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Freeview picture & sound breaking up

Discussion in 'Freeview Forum' started by akpak, Dec 4, 2010.

  1. akpak

    akpak Member

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    I'm getting Freeview from Waltham (32km away), and the Digital UK predictor gives a signal strength of 95+. However, I've been having problems with the pictures and sound breaking up. This has been going on intermittently for some time, on all channels, and I originally suspected the problem was with my set-top box, but I've just installed a new Freeview recorder and the problem is still there.

    Old Set-up:
    RF loop: Basic Freeview box > analogue DVD/HD recorder (Pioneer DVR-420H) > VCR > TV (Sony Bravia KDL-20S3020); Freeview box connected by SCART to both VCR and DVD recorder, these two then connected by SCART to TV.

    New Set-up:
    RF loop: Freeview HD recorder (Sagem DTR67250T) > DVD recorder (as above) > TV (as above); SCARTs from Sagem to DVD recorder, and DVD recorder to TV; Sagem currently connected to TV by HDMI (but could be SCART instead).

    With the old set-up we mostly used the Freeview box for recording from digital-only channels. Everything was fine at first, but after several months we had a problem with one recording where the picture was going blocky and/or pixellated and the sound was dropping. The best solution we could find in the manual was to disconnect the power for 2 minutes, and this solved the problem for some time.

    Recently the problem recurred, and we found by trial and error that adjusting the SCART lead in the set-top box output to the DVD recorder sorted it for a couple of weeks. However, we later had further problems, although sometimes it worked perfectly. (Although we mostly used the box with the DVD recorder, exactly the same problem occurred when we used it with the VCR, so we are confident that the DVD recorder itself is not the problem.)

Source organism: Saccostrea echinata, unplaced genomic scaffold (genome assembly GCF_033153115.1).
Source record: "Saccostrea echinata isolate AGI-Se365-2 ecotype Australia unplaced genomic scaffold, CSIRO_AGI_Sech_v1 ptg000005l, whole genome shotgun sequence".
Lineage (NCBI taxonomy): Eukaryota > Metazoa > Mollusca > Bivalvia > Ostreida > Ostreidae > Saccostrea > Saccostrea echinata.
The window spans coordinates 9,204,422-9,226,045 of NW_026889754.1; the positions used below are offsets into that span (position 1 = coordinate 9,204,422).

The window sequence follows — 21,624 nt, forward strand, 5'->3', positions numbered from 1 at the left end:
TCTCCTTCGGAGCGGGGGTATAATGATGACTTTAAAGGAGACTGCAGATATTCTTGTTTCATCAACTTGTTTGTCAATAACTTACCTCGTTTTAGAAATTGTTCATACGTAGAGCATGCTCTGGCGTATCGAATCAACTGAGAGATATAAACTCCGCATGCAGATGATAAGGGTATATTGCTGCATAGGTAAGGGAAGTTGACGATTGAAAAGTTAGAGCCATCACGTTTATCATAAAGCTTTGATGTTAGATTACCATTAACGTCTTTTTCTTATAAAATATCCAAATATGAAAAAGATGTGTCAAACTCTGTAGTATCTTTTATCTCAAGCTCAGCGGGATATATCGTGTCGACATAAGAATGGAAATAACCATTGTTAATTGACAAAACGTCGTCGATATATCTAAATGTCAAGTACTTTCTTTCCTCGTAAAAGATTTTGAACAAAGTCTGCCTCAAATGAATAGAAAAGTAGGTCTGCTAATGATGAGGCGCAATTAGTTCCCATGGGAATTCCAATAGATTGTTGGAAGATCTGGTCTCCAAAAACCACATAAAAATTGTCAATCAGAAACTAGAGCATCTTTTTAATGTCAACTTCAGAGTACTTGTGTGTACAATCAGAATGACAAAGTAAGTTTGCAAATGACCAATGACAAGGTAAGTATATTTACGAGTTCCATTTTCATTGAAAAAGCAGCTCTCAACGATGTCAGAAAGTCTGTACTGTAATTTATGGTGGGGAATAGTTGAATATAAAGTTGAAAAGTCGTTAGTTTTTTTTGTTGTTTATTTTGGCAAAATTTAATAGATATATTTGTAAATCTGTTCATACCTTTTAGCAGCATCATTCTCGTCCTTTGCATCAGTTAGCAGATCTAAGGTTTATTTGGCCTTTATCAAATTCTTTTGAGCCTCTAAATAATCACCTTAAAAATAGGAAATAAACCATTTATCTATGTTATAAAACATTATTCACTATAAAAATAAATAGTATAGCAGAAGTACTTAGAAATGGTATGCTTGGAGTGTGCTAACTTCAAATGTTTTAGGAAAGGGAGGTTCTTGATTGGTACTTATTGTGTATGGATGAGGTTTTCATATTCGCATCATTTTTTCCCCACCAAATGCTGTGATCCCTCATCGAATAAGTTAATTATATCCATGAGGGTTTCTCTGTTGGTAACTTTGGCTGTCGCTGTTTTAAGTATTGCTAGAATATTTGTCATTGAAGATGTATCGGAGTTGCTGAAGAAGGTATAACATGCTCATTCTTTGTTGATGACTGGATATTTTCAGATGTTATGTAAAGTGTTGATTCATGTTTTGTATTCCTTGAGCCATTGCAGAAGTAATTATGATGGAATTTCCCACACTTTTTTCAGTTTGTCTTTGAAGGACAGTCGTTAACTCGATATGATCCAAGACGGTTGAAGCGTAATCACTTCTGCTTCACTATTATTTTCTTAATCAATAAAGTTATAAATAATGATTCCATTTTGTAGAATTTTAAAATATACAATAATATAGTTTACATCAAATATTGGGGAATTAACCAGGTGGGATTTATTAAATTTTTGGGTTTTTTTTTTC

When this problem has been happening the picture and sound on the TV have been absolutely fine. Moreover, although we don't watch that much live TV, in the 2 1/2 years we have had the TV, always in this old set-up, we have only once seen the tiniest hint of this break-up, and the sound was not affected. Also, the TV has always reported a good signal strength (I think always at maximum), while the set-top box varied between about 40-70%. Neither gives a signal quality.

    With the new set-up we are getting exactly the same problem, but again when the signal through the Sagem is breaking up, the TV is fine. The Sagem reports signal strength around 40-50%, and if we check when there are problems, the signal quality jumps rapidly between about 2% and 98%.

    We haven't had the new set-up long enough to be sure of any patterns, but one thing that has happened so far is that in the first 10 minutes or so after switching the Sagem on, everything seems fine, and then suddenly it deteriorates. We have tried disconnecting the SCART between the Sagem and the DVD recorder, but this made no difference.

    Please can anyone suggest what the problem is and how it might be fixed? Is it something that we'll have to live with until switchover, when hopefully the signal will improve? Would a different Freeview recorder have a better tuner that can cope with the current signal? Or is the problem something else altogether? And I don't understand how we're getting a better signal at the TV at the end of the RF loop than at whatever box is at the beginning of it.

    Thanks for any help.
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  2. akpak

    akpak Member

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    Just to add to the above:

    Last night I tried recording a 2 hour programme on the Sagem, and at the same time recorded the same programme in analogue on the DVD recorder. I started chase play on the Sagem part way through, so all 3 devices were on and working at the same time. There was no problem at all in the digital recording.